Cabinet approves foreign investment in AIFs

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New Delhi | Published: July 29, 2015 10:50:16 PM

Finance Minister Arun Jaitley announced in this year's Budget that foreign investors would also be allowed to invest in the Alternative Investment Funds (AIFs).

Alternative Investment Funds Union Cabinet today cleared a proposal allowing foreign entities to invest in Alternative Investment Funds (AIFs). (Thinkstock)

To attract more overseas money into the country, the Union Cabinet today cleared a proposal allowing foreign entities to invest in Alternative Investment Funds (AIFs).

The decision will help make available more funds to start-ups, early stage ventures, small and medium enterprises (SMEs), which are generally considered as high risk investments.

Official sources said the Cabinet has given its approval for foreign investments in AIFs that are set up under Sebi regulations and would widen the avenues for overseas entities to put in their money.

Finance Minister Arun Jaitley announced in this year’s Budget that foreign investors would also be allowed to invest in the AIFs.

They were set up in 2012 by the capital markets regulator Sebi as a new class of investment entity. AIFs are funds incorporated in India for the purpose of pooling in capital from Indian investors.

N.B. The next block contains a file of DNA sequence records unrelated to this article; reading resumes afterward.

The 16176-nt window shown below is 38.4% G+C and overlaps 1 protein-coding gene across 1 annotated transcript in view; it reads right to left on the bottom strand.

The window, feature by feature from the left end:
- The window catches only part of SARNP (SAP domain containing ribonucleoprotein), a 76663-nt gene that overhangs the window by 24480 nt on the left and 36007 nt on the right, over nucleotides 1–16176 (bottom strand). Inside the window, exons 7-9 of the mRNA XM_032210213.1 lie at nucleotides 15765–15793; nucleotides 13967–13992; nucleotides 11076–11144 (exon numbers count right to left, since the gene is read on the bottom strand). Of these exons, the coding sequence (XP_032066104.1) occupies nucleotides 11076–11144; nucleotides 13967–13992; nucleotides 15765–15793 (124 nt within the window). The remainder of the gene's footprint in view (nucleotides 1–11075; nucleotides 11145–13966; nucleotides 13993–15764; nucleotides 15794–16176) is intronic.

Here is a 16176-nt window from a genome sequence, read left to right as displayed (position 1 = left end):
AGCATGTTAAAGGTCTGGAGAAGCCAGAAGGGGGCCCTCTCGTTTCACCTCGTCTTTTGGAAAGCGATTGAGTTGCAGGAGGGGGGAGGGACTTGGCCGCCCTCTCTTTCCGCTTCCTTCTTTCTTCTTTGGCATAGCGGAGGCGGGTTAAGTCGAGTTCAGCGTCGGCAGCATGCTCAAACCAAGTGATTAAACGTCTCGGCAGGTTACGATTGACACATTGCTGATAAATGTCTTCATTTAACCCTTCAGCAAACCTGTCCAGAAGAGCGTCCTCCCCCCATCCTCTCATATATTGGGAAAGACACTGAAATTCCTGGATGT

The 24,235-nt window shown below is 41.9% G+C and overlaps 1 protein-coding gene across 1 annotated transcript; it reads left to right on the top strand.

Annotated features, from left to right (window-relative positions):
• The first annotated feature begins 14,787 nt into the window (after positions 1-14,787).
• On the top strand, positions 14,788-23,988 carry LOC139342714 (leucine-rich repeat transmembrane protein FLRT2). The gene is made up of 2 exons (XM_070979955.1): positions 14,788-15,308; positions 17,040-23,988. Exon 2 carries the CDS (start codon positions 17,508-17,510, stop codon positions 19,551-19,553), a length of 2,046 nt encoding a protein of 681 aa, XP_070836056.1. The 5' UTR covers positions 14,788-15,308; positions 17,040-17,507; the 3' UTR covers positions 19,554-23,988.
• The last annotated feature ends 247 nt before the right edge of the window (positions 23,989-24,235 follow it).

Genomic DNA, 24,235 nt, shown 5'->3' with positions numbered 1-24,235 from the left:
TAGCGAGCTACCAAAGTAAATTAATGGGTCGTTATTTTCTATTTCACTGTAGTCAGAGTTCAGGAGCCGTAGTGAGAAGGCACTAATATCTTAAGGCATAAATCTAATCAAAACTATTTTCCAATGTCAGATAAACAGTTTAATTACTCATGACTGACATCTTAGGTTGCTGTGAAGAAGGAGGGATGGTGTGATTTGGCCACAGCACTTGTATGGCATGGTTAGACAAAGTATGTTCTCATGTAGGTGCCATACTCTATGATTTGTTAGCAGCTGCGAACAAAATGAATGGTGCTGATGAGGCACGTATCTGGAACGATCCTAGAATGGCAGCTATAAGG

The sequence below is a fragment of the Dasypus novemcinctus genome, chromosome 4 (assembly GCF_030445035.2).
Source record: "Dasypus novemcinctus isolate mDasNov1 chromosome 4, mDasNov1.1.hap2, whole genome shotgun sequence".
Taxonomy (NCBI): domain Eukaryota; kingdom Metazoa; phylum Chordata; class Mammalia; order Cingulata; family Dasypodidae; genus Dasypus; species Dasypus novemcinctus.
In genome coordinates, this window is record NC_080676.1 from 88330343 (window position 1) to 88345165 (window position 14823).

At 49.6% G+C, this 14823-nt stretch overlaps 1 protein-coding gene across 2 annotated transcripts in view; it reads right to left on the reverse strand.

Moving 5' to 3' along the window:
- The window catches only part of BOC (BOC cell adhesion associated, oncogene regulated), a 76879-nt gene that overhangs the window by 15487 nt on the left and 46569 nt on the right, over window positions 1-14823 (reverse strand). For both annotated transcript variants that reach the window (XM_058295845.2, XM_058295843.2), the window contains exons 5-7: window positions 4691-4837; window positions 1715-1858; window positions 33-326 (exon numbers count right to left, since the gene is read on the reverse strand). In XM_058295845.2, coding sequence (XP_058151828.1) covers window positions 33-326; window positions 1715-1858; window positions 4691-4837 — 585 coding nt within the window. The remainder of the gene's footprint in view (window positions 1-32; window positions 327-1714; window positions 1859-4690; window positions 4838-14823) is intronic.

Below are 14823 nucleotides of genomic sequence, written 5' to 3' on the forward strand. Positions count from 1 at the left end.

The move would also reduce the pressure on the banking system to which the infrastructure sector looks for funding needs, they added.

According to official sources, uncertainty in investors mind would be removed with the introduction of a clear cut written policy, which would not only improve the investment environment but also induce development activities.

Now, foreign investments would be allowed in AIFs that are established as registered trust, structured as incorporated company or limited liability partnership.

The same would be enabled in the FDI policy and FEMA regulations including foreign investment by way of units of AIFs set up as trust in terms of Sebi regulations, official sources said.

AIFs — which include private equity, venture capital and hedge funds — are regulated by Sebi, but the Foreign Exchange Management regulations are governed by the RBI.

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